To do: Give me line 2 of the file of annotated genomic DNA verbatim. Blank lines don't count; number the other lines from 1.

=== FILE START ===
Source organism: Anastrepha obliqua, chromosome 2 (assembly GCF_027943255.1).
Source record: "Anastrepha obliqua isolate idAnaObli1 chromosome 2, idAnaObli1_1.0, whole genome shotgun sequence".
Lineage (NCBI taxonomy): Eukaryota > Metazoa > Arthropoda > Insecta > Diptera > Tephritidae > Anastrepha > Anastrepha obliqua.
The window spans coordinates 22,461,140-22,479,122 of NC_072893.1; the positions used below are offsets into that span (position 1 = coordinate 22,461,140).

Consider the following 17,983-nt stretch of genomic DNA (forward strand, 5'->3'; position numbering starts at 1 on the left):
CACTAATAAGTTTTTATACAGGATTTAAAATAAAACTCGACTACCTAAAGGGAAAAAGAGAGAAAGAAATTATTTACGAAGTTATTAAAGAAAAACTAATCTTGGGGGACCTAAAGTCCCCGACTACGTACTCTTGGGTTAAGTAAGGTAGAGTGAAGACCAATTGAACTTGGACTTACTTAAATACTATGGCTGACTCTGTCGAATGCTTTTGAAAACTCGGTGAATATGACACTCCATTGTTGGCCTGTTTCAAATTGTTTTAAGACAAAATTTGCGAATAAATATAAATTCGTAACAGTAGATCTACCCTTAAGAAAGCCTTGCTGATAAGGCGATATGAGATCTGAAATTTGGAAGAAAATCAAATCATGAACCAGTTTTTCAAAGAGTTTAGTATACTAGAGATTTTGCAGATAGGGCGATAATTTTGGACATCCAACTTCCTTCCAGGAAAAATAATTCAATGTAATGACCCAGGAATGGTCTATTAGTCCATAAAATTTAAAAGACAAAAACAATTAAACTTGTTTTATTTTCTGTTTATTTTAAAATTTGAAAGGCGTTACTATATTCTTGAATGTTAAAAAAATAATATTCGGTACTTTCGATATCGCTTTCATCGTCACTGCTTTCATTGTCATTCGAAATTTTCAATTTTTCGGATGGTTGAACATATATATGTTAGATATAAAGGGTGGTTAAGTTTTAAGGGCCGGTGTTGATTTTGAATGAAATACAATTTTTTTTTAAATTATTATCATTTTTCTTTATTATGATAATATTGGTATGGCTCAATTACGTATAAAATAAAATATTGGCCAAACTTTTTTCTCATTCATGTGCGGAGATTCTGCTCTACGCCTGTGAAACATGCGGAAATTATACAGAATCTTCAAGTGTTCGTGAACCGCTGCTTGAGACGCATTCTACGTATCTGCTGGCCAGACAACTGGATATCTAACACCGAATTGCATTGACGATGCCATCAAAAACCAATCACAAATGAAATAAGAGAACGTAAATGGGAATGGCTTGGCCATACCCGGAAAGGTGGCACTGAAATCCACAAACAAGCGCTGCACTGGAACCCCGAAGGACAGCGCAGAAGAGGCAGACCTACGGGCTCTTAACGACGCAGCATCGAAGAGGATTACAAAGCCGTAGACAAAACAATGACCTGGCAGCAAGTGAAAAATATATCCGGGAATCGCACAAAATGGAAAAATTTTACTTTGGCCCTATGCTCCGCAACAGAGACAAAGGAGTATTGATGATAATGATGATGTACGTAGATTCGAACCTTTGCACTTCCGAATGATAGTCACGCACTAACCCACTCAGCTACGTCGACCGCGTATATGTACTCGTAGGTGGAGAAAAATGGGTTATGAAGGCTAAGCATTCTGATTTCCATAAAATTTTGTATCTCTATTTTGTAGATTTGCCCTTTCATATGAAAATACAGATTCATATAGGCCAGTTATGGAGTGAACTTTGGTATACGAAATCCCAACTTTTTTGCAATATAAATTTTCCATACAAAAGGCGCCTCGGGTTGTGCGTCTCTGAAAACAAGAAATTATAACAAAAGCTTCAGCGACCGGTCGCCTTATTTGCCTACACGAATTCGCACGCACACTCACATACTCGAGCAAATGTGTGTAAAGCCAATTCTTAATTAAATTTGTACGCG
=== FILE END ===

Source record: "Anastrepha obliqua isolate idAnaObli1 chromosome 2, idAnaObli1_1.0, whole genome shotgun sequence".